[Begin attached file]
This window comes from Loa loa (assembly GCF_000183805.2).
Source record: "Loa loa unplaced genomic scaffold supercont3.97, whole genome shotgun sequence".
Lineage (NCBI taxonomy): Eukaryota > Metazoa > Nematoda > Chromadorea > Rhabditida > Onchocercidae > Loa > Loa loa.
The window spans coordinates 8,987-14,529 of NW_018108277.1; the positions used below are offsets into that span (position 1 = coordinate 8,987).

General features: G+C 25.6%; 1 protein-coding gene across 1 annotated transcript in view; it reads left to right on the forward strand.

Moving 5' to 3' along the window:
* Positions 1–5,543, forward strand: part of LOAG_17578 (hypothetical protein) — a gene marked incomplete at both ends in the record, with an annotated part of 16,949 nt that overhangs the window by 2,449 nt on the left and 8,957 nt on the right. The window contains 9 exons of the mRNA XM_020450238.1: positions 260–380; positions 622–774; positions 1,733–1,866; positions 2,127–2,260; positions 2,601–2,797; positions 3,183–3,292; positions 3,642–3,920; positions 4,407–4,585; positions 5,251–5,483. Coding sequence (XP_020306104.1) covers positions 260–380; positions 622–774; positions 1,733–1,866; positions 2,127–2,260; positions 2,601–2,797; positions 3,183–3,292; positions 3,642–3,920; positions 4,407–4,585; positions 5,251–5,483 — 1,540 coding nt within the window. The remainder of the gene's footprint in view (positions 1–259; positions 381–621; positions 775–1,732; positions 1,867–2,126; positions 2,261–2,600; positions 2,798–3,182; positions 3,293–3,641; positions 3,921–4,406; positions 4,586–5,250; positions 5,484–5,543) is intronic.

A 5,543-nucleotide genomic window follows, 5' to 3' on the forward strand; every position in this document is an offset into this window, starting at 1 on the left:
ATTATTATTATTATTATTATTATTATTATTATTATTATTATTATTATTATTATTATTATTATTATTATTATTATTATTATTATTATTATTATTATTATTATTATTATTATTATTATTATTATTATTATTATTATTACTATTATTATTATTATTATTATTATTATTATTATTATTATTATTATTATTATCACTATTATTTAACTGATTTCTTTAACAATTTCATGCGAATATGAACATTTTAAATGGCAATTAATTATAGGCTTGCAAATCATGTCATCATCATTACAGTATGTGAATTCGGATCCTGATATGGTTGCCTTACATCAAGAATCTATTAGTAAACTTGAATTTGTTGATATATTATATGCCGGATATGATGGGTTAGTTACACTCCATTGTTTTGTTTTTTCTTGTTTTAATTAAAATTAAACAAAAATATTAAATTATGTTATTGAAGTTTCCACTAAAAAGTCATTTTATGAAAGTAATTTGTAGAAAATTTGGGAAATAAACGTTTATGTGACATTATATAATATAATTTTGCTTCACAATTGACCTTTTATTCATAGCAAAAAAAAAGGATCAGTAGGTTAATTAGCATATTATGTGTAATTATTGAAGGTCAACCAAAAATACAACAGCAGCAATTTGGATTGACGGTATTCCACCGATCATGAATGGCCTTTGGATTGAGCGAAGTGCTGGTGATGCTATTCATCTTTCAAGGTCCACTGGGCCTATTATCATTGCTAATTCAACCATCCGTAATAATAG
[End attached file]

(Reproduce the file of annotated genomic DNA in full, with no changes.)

This window comes from Loa loa (assembly GCF_000183805.2).
Source record: "Loa loa unplaced genomic scaffold supercont3.97, whole genome shotgun sequence".
Lineage (NCBI taxonomy): Eukaryota > Metazoa > Nematoda > Chromadorea > Rhabditida > Onchocercidae > Loa > Loa loa.
The window spans coordinates 8,987-14,529 of NW_018108277.1; the positions used below are offsets into that span (position 1 = coordinate 8,987).

General features: G+C 25.6%; 1 protein-coding gene across 1 annotated transcript in view; it reads left to right on the forward strand.

Moving 5' to 3' along the window:
* Positions 1–5,543, forward strand: part of LOAG_17578 (hypothetical protein) — a gene marked incomplete at both ends in the record, with an annotated part of 16,949 nt that overhangs the window by 2,449 nt on the left and 8,957 nt on the right. The window contains 9 exons of the mRNA XM_020450238.1: positions 260–380; positions 622–774; positions 1,733–1,866; positions 2,127–2,260; positions 2,601–2,797; positions 3,183–3,292; positions 3,642–3,920; positions 4,407–4,585; positions 5,251–5,483. Coding sequence (XP_020306104.1) covers positions 260–380; positions 622–774; positions 1,733–1,866; positions 2,127–2,260; positions 2,601–2,797; positions 3,183–3,292; positions 3,642–3,920; positions 4,407–4,585; positions 5,251–5,483 — 1,540 coding nt within the window. The remainder of the gene's footprint in view (positions 1–259; positions 381–621; positions 775–1,732; positions 1,867–2,126; positions 2,261–2,600; positions 2,798–3,182; positions 3,293–3,641; positions 3,921–4,406; positions 4,586–5,250; positions 5,484–5,543) is intronic.

A 5,543-nucleotide genomic window follows, 5' to 3' on the forward strand; every position in this document is an offset into this window, starting at 1 on the left:
ATTATTATTATTATTATTATTATTATTATTATTATTATTATTATTATTATTATTATTATTATTATTATTATTATTATTATTATTATTATTATTATTATTATTATTATTATTATTATTATTATTATTATTATTATTACTATTATTATTATTATTATTATTATTATTATTATTATTATTATTATTATTATCACTATTATTTAACTGATTTCTTTAACAATTTCATGCGAATATGAACATTTTAAATGGCAATTAATTATAGGCTTGCAAATCATGTCATCATCATTACAGTATGTGAATTCGGATCCTGATATGGTTGCCTTACATCAAGAATCTATTAGTAAACTTGAATTTGTTGATATATTATATGCCGGATATGATGGGTTAGTTACACTCCATTGTTTTGTTTTTTCTTGTTTTAATTAAAATTAAACAAAAATATTAAATTATGTTATTGAAGTTTCCACTAAAAAGTCATTTTATGAAAGTAATTTGTAGAAAATTTGGGAAATAAACGTTTATGTGACATTATATAATATAATTTTGCTTCACAATTGACCTTTTATTCATAGCAAAAAAAAAGGATCAGTAGGTTAATTAGCATATTATGTGTAATTATTGAAGGTCAACCAAAAATACAACAGCAGCAATTTGGATTGACGGTATTCCACCGATCATGAATGGCCTTTGGATTGAGCGAAGTGCTGGTGATGCTATTCATCTTTCAAGGTCCACTGGGCCTATTATCATTGCTAATTCAACCATCCGTAATAATAG